Grading Nevada

Wolf Pack sweeps Spartans, ready for Rebels

Nevada’s Grant Sherfield is guarded by San Jose State’s Omari Moore on Feb. 17, 2022 in San Jose, Calif. (Photo: Nevada Athletics)

Nevada’s Grant Sherfield is guarded by San Jose State’s Omari Moore on Feb. 17, 2022 in San Jose, Calif. (Photo: Nevada Athletics)

Grading the Nevada Wolf Pack’s 90-60 victory on Thursday over the San Jose State Spartans at San Jose:

Can one player do more in 29 minutes than what Sherfield gave the Wolf Pack on Thursday? The point guard dominated the 29 minutes he was on the court, scoring 25 points on 10-of-13 shooting, draining 3-of-4 threes, dishing out 10 assists, pulling down six rebounds and grabbing a steal. He scored 14 points and had four assists in 16-plus minutes in the first half and 11 points and six assists in 12-plus minutes in the second half.
When he was on the court the Pack outscored San Jose State 68-41. He was directly responsible for 47 of those 68 points, scoring 25 and dishing out 10 assists that led to 22 points. Sherfield, who normally eases himself into games, started out on fire on Thursday. In the first 10 minutes he had 12 points, three assists, three rebounds and a steal as the Pack shot out to a 23-13 lead. He was responsible for 19 of those 23 points on 12 points and three assists that led to seven points. Sherfield just might be putting himself back into the Player of the Year picture in the Mountain West.
Cambridge, now that Sherfield is back, has returned to the role that suits him best, that of an explosive, complementary player that contributes all over the court. He had just three points in the first 15-plus minutes as the Pack built a dominating 38-19 lead. So the Pack didn’t really need Cambridge’s offense to beat the Spartans.
His biggest flurry was a steal and a dunk followed by a rebound and a 3-pointer in a span of just 1:17 late in the first half to expand the Pack lead to 43-19. Cambridge then added nine points and two blocks in the first seven minutes of the second half and then didn’t score again, to finish with 17 points on 6-of-11 shooting. There might not be a better 3-point shooter in the nation right now. After going 1-for-9 beyond the arc against UNLV on Feb. 1, Cambridge is 27-of-46 (59 percent) on threes over his last six games.
Blackshear is a starter but he also might be the best role player in the Mountain West. His role is to do a little bit of everything each minute he’s on the floor. He had seven points and seven rebounds, as well as an assist and a block in his 30 minutes. He only took five shots, making three. His dunk off a feed from Tre Coleman gave the Pack a 13-7 lead and his 3-pointer put the Pack up 26-13. His only two points in the second half gave the Pack a 64-30 lead with 13:43 to play. He seems to be the perfect complementary player to Sherfield, Cambridge and Will Baker.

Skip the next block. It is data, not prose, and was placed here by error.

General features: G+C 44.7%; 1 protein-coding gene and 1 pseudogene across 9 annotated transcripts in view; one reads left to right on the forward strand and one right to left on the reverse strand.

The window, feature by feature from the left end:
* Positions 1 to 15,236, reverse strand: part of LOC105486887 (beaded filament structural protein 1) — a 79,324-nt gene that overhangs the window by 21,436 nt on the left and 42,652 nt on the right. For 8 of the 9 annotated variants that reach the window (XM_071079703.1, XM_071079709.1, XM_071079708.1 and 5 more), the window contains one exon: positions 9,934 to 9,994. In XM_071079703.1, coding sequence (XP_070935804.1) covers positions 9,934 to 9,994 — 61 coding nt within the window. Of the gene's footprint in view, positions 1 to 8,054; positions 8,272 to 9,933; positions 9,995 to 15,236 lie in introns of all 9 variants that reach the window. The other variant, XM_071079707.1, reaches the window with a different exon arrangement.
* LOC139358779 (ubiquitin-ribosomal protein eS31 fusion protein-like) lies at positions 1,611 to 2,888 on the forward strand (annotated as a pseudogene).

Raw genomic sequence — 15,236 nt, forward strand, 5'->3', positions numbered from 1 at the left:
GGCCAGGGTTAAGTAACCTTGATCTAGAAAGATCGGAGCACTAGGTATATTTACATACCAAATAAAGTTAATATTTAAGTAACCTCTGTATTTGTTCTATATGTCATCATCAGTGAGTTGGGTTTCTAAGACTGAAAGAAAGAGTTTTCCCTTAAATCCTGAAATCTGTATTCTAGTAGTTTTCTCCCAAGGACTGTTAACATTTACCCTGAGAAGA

If Baker could play the San Jose State Spartans every game he’d eventually be a first-round NBA draft pick. The 7-foot- center had 16 points and five rebounds in just 23 minutes on Thursday. In two games against San Jose State this week he scored 39 points in just 43 minutes on 18-of-22 shooting and also had 11 rebounds. He dunked the Spartans into submission on Tuesday and came back two days later for his first dunk on Thursday just 14 seconds into the game. All 16 of his points came on dunks (6), layups (6), a short jumper in the paint (2) and free throws (2). None of his 39 points in the two games against San Jose State came on a 3-pointer. That’s because he did not attempt a single 3-pointer for the second game in a row, the first time he’s done that (two games in a row without a three attempt) in his 48-game, two-year college career at Texas (2019-20) and Nevada (this year).
Coleman’s emergence as an offensive threat continued Thursday. The 6-7 Coleman, who couldn’t buy a basket in the first 10 games of the season (he was 9-of-53 overall and 4-of-29 on threes) has turned himself into an efficient and timely offensive contributor. He had a career-high 14 points on 5-of-6 shooting (2-of-3 on threes) on Thursday. Over his last seven games he is 22-of-39 (56 percent) from the floor, 7-of-14 on threes and has averaged 8.1 points. Those 22 field goals are more than half the 42 he has this year, the seven threes are exactly half of the 14 he has this season and the 57 points he’s scored the last seven games are slightly less than half of the 120 he has this year.